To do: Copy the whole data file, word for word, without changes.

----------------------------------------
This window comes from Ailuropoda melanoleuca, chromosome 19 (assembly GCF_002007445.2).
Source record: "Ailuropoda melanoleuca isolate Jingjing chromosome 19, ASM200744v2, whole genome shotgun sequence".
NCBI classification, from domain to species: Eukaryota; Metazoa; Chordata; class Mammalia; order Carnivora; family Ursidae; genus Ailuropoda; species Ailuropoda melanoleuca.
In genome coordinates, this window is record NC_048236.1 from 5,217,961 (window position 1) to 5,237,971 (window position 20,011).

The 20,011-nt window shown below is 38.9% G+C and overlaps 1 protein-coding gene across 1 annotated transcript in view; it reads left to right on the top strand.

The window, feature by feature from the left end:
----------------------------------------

This window comes from Ailuropoda melanoleuca, chromosome 19 (assembly GCF_002007445.2).
Source record: "Ailuropoda melanoleuca isolate Jingjing chromosome 19, ASM200744v2, whole genome shotgun sequence".
NCBI classification, from domain to species: Eukaryota; Metazoa; Chordata; class Mammalia; order Carnivora; family Ursidae; genus Ailuropoda; species Ailuropoda melanoleuca.
In genome coordinates, this window is record NC_048236.1 from 5,217,961 (window position 1) to 5,237,971 (window position 20,011).

The 20,011-nt window shown below is 38.9% G+C and overlaps 1 protein-coding gene across 1 annotated transcript in view; it reads left to right on the top strand.

The window, feature by feature from the left end: